Courtesy of Shutterstock
Courtesy of Shutterstock
Volunteers will be able to work on projects like repairing the hiking trail along the Old Postman’s route from Gásadalur to Bøur.
100 lucky guests will have their room and board covered, in exchange for helping out with a voluntourism project on the remote archipelago.
Article continues below advertisement
The Faroe Islands are famously home to more sheep than people. But considering that tourism to the remote island archipelago southeast of Iceland has increased 10 percent a year over the past five years, it’s no surprise that the government is more concerned about the overpopulation of tourists than sheep.
To make sure the islands don’t begin to suffer the effects of overtourism, the Faroe Islands has decided to close some of its major tourism sites from April 26 to 27 to complete various maintenance projects to make travel more sustainable throughout the country. While the sites will be closed to tourists, the government has decided to allow in 100 foreign volunteers to help out with the projects—and you could be one of them.
In exchange for their work, the 100 volunteers will have their room and board covered—including a celebratory meal on Saturday night—plus transportation around the island. But this isn’t an entirely free trip. To secure a spot, you must be one of the first 100 people to book a flight through visitfaroeislands.com for DKK 2,100 (approximately US$320) from Copenhagen to the Faroe Islands.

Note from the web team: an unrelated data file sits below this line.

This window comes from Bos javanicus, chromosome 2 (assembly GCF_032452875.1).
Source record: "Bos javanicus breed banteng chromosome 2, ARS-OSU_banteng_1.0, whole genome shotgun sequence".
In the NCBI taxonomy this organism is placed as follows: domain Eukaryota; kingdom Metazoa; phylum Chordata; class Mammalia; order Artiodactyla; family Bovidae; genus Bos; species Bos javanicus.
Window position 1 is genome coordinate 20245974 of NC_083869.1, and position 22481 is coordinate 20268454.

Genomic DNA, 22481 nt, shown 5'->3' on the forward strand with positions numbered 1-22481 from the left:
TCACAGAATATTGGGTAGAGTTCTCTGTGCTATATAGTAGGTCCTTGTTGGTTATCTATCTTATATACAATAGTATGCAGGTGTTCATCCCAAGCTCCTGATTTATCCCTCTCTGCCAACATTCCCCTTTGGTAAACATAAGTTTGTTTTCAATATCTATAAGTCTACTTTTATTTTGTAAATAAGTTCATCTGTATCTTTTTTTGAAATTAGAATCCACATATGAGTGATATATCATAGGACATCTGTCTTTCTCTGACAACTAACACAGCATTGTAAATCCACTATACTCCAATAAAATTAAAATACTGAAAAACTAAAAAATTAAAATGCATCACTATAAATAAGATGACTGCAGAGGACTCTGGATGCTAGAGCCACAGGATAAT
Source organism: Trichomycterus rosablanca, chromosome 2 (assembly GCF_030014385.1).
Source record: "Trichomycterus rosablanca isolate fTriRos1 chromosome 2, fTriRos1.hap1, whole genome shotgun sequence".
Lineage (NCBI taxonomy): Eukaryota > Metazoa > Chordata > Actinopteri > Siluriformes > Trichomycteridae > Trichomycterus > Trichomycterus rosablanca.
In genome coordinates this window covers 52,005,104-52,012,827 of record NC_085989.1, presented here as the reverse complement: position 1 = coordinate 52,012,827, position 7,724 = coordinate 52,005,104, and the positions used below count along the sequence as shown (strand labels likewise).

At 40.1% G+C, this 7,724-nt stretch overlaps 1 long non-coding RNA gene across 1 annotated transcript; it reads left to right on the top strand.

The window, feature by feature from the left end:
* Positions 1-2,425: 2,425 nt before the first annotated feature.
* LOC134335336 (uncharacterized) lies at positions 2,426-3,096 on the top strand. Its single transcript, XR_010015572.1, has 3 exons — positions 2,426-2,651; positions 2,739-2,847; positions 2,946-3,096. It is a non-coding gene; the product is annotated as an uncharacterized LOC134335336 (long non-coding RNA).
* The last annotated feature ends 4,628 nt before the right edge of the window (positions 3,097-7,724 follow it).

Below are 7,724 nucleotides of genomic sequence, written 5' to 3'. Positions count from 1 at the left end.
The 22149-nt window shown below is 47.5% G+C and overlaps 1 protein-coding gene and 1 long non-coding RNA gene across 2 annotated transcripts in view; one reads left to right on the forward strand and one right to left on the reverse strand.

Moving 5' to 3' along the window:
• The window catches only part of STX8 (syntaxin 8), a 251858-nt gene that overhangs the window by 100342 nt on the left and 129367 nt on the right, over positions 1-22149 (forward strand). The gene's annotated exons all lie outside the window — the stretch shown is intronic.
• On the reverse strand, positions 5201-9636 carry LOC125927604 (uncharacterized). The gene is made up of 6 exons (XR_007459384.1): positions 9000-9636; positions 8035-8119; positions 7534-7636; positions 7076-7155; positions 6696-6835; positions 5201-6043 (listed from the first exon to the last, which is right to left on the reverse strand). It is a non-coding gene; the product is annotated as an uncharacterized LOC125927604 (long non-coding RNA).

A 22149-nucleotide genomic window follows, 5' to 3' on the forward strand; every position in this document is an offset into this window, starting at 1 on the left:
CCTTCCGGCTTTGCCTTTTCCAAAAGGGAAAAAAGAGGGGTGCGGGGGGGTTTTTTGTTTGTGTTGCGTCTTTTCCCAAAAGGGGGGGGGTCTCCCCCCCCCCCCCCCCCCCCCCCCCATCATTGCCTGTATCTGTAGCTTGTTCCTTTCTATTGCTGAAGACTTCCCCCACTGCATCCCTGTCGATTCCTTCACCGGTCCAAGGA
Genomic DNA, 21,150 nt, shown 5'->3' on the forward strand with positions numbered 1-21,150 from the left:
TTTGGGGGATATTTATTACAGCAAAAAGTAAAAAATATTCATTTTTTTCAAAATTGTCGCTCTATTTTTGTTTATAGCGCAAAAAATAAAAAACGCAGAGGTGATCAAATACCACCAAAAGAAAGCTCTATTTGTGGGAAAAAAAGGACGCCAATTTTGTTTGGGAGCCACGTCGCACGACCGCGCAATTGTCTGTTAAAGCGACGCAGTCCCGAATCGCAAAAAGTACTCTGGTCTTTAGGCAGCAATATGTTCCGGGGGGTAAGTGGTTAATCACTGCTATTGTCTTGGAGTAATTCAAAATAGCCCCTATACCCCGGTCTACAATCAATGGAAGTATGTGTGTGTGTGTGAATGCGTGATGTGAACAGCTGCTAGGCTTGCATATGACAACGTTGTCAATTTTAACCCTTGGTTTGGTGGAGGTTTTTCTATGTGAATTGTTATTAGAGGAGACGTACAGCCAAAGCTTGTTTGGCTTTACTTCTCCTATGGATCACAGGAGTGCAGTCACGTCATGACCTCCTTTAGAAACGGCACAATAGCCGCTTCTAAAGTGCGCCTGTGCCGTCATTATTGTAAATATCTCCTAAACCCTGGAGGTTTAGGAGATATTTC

Volunteers will also be responsible for paying for their own flights to and from Copenhagen, which at press time, cost in the mid- $700s for nonstop SAS flights from New York that week (or approximately $550 on airlines like Icelandair and Norwegian).
While flights are available to the Faroe Islands in May and September from the East Coast for approximately $550, the chance to be one of only 100 visitors allowed at these sites and to give back to an up-and-coming destination is worth the extra money.
Those who secure a spot on the trip will participate in one of eight or nine different projects throughout the islands. So far, six projects have been confirmed, including building new paths for hikers and expanding the infrastructure and signage at popular destinations like the “hanging lake” in Miðvágur and the island of Mykines, where you can visit puffin colonies.
Volunteers will be expected to use hammers, wheelbarrows, and shovels during the projects, but no special skills are necessary to participate.
To sign up, visit visitfaroeislands.com.
more from afar